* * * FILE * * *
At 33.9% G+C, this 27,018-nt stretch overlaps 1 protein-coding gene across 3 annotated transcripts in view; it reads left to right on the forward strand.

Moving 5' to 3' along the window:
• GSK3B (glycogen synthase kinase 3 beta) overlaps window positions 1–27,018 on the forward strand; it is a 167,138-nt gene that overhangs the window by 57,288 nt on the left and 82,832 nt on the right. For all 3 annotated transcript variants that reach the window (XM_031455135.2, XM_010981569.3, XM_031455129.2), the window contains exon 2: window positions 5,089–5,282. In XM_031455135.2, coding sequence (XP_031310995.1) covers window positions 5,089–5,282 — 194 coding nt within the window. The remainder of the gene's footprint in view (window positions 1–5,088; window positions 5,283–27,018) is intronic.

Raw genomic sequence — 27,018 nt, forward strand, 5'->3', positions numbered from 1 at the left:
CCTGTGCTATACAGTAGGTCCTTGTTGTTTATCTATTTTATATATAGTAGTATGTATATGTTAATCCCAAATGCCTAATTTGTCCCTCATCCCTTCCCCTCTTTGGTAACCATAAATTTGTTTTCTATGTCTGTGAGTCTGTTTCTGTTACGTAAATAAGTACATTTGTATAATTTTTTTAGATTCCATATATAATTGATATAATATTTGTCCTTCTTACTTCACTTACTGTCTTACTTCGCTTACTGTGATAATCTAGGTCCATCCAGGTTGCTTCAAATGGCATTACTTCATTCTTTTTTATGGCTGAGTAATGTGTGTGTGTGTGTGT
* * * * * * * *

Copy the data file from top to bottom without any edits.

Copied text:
At 33.9% G+C, this 27,018-nt stretch overlaps 1 protein-coding gene across 3 annotated transcripts in view; it reads left to right on the forward strand.

Moving 5' to 3' along the window:
• GSK3B (glycogen synthase kinase 3 beta) overlaps window positions 1–27,018 on the forward strand; it is a 167,138-nt gene that overhangs the window by 57,288 nt on the left and 82,832 nt on the right. For all 3 annotated transcript variants that reach the window (XM_031455135.2, XM_010981569.3, XM_031455129.2), the window contains exon 2: window positions 5,089–5,282. In XM_031455135.2, coding sequence (XP_031310995.1) covers window positions 5,089–5,282 — 194 coding nt within the window. The remainder of the gene's footprint in view (window positions 1–5,088; window positions 5,283–27,018) is intronic.

Raw genomic sequence — 27,018 nt, forward strand, 5'->3', positions numbered from 1 at the left:
CCTGTGCTATACAGTAGGTCCTTGTTGTTTATCTATTTTATATATAGTAGTATGTATATGTTAATCCCAAATGCCTAATTTGTCCCTCATCCCTTCCCCTCTTTGGTAACCATAAATTTGTTTTCTATGTCTGTGAGTCTGTTTCTGTTACGTAAATAAGTACATTTGTATAATTTTTTTAGATTCCATATATAATTGATATAATATTTGTCCTTCTTACTTCACTTACTGTCTTACTTCGCTTACTGTGATAATCTAGGTCCATCCAGGTTGCTTCAAATGGCATTACTTCATTCTTTTTTATGGCTGAGTAATGTGTGTGTGTGTGTGT